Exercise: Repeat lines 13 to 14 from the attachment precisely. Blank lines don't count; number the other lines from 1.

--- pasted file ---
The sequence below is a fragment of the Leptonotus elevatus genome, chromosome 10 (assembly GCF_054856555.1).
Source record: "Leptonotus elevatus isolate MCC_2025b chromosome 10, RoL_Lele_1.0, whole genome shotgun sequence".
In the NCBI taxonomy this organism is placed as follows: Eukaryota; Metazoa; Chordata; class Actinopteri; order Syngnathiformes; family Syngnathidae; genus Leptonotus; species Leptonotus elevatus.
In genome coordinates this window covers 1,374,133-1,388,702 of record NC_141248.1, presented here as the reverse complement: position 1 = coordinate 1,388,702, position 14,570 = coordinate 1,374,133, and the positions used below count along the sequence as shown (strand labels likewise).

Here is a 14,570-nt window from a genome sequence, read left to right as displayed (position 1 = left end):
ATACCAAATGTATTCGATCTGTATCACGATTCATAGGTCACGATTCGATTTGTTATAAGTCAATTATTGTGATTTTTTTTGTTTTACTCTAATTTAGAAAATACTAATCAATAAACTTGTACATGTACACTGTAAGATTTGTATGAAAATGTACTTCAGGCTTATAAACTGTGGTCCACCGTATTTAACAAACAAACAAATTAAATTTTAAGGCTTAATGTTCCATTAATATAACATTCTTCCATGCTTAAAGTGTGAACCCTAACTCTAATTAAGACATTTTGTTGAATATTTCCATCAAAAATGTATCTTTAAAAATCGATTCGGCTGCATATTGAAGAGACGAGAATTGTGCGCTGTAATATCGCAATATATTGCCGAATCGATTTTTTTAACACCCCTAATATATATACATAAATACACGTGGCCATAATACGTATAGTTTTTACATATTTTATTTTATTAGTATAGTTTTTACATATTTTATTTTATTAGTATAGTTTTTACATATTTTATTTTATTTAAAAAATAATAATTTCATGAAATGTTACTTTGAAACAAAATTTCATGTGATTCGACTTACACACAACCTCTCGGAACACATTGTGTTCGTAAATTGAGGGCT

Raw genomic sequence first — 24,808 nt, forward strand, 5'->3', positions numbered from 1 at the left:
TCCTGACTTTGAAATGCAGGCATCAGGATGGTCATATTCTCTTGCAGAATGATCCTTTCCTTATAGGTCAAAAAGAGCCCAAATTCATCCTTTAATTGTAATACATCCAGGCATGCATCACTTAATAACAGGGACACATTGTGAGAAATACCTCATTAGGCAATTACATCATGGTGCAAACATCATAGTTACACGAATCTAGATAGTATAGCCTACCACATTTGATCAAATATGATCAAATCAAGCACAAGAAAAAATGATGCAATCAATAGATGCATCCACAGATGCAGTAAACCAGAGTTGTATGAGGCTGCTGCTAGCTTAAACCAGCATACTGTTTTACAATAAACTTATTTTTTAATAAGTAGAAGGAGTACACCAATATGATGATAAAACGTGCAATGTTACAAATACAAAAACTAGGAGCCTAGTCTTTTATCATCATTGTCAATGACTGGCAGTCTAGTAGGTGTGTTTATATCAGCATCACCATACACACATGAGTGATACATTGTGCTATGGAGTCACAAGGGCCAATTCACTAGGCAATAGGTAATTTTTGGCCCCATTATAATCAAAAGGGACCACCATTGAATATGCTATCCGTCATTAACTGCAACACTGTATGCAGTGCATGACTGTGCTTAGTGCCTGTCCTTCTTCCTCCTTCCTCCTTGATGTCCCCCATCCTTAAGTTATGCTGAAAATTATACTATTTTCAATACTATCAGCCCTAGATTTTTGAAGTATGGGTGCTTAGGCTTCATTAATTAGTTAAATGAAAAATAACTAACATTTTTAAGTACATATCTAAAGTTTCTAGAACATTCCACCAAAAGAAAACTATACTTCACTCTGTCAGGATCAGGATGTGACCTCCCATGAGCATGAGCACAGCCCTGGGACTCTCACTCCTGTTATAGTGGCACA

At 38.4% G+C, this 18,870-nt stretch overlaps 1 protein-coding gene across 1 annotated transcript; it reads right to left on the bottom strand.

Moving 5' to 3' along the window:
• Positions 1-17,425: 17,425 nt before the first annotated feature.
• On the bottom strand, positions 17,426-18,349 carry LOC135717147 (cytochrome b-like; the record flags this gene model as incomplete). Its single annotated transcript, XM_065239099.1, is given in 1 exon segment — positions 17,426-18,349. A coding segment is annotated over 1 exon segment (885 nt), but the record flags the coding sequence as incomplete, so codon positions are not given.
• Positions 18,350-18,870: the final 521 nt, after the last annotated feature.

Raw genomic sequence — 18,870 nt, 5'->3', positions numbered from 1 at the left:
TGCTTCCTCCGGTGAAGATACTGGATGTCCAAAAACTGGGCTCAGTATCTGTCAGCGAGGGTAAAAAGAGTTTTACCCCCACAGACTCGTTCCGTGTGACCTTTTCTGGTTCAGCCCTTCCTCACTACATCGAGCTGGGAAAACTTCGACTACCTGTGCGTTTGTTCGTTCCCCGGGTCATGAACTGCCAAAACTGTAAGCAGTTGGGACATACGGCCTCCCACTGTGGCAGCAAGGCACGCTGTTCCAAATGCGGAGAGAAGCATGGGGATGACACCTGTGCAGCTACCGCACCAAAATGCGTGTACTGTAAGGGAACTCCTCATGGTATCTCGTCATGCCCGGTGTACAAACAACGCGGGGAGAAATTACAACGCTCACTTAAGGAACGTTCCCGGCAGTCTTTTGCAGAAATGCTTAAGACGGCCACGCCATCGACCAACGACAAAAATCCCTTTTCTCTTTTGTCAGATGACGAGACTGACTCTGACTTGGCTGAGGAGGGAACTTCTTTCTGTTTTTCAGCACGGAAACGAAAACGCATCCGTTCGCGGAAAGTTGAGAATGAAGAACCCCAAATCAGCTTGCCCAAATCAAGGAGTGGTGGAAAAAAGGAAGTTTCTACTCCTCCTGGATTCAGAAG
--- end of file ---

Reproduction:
• Positions 18,350-18,870: the final 521 nt, after the last annotated feature.

Raw genomic sequence — 18,870 nt, 5'->3', positions numbered from 1 at the left: